Photo credits: Granger
The Detroit Free Press referred to these events as “the deadliest day that ever dawned upon Detroit” at the time. It started as a result of working-class anger over racism and military conscription, which was exacerbated when President Abraham Lincoln issued the Emancipation Proclamation. Based in a free state, some new white migrants and their white employees disliked being enlisted for a war they believed was being conducted for the benefit of slaves in the South.
With a searing passion, they fiercely dreaded competition from Black people.
At least two citizens, one white and one black, were slain, and countless more, predominantly African Americans, were severely assaulted and maimed. In all, 35 buildings were destroyed by fire, with many more damaged, and Black people lost property and cash as a result of the angry white mob’s looting and theft. Losses were projected to range from $15,000 to $20,000 (equal to $420,378 in 2020). More than 200 persons, predominantly African-Americans, were left homeless. Despite the fact that the Michigan Legislature suggested compensation, the Detroit City Council rejected it.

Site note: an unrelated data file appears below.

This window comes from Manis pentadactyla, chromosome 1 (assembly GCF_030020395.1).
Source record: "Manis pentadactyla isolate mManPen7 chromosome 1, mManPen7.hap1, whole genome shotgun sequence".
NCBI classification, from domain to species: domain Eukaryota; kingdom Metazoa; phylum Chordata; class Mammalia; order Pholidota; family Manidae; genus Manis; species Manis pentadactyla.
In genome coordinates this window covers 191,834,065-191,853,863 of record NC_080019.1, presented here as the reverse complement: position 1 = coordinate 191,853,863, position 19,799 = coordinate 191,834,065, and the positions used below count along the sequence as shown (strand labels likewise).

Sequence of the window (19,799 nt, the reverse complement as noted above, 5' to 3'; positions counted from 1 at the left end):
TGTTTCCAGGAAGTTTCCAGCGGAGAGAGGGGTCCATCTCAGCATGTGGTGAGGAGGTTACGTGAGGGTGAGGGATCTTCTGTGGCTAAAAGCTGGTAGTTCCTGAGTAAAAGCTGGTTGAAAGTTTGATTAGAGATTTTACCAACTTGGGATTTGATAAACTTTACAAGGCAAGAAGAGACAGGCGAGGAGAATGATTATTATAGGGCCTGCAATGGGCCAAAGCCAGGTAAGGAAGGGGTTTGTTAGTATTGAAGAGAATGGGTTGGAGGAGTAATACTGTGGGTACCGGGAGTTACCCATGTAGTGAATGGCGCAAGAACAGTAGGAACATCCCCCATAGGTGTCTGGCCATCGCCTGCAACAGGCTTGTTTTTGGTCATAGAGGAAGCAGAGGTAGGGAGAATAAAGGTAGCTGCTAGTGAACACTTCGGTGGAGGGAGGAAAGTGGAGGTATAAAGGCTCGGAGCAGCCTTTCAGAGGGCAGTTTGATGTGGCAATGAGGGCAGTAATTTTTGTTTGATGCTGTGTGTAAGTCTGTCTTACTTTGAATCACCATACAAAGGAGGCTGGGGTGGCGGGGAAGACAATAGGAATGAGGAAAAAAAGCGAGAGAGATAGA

As a consequence of the riot, Detroit developed a full-time police department that was controlled by whites until the late twentieth century.